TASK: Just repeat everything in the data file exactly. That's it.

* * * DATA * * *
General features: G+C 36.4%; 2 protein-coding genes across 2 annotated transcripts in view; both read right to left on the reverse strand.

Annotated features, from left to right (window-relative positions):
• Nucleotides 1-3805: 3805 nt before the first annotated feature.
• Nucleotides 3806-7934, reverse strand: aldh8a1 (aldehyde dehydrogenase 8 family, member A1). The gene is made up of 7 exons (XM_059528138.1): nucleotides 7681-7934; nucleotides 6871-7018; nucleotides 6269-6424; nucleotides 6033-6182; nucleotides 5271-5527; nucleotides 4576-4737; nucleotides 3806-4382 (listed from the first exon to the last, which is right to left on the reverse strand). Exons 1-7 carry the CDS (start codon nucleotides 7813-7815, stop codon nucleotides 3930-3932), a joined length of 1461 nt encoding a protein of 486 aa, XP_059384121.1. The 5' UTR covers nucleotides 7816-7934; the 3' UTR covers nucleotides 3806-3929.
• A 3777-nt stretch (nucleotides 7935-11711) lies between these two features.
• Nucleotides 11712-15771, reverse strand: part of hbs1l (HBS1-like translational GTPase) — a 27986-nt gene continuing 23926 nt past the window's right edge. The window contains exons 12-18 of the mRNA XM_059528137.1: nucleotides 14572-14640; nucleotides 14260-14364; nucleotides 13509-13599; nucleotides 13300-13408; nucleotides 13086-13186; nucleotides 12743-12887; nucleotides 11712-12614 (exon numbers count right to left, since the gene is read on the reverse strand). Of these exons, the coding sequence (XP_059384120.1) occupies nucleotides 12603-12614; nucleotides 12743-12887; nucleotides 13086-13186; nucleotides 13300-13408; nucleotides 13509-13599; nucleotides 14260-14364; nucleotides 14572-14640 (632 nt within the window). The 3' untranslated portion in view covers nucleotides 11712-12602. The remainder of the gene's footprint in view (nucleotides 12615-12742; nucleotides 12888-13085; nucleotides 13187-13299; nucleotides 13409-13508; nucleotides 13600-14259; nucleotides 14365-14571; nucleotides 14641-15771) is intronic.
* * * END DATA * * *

General features: G+C 36.4%; 2 protein-coding genes across 2 annotated transcripts in view; both read right to left on the reverse strand.

Annotated features, from left to right (window-relative positions):
• Nucleotides 1-3805: 3805 nt before the first annotated feature.
• Nucleotides 3806-7934, reverse strand: aldh8a1 (aldehyde dehydrogenase 8 family, member A1). The gene is made up of 7 exons (XM_059528138.1): nucleotides 7681-7934; nucleotides 6871-7018; nucleotides 6269-6424; nucleotides 6033-6182; nucleotides 5271-5527; nucleotides 4576-4737; nucleotides 3806-4382 (listed from the first exon to the last, which is right to left on the reverse strand). Exons 1-7 carry the CDS (start codon nucleotides 7813-7815, stop codon nucleotides 3930-3932), a joined length of 1461 nt encoding a protein of 486 aa, XP_059384121.1. The 5' UTR covers nucleotides 7816-7934; the 3' UTR covers nucleotides 3806-3929.
• A 3777-nt stretch (nucleotides 7935-11711) lies between these two features.
• Nucleotides 11712-15771, reverse strand: part of hbs1l (HBS1-like translational GTPase) — a 27986-nt gene continuing 23926 nt past the window's right edge. The window contains exons 12-18 of the mRNA XM_059528137.1: nucleotides 14572-14640; nucleotides 14260-14364; nucleotides 13509-13599; nucleotides 13300-13408; nucleotides 13086-13186; nucleotides 12743-12887; nucleotides 11712-12614 (exon numbers count right to left, since the gene is read on the reverse strand). Of these exons, the coding sequence (XP_059384120.1) occupies nucleotides 12603-12614; nucleotides 12743-12887; nucleotides 13086-13186; nucleotides 13300-13408; nucleotides 13509-13599; nucleotides 14260-14364; nucleotides 14572-14640 (632 nt within the window). The 3' untranslated portion in view covers nucleotides 11712-12602. The remainder of the gene's footprint in view (nucleotides 12615-12742; nucleotides 12888-13085; nucleotides 13187-13299; nucleotides 13409-13508; nucleotides 13600-14259; nucleotides 14365-14571; nucleotides 14641-15771) is intronic.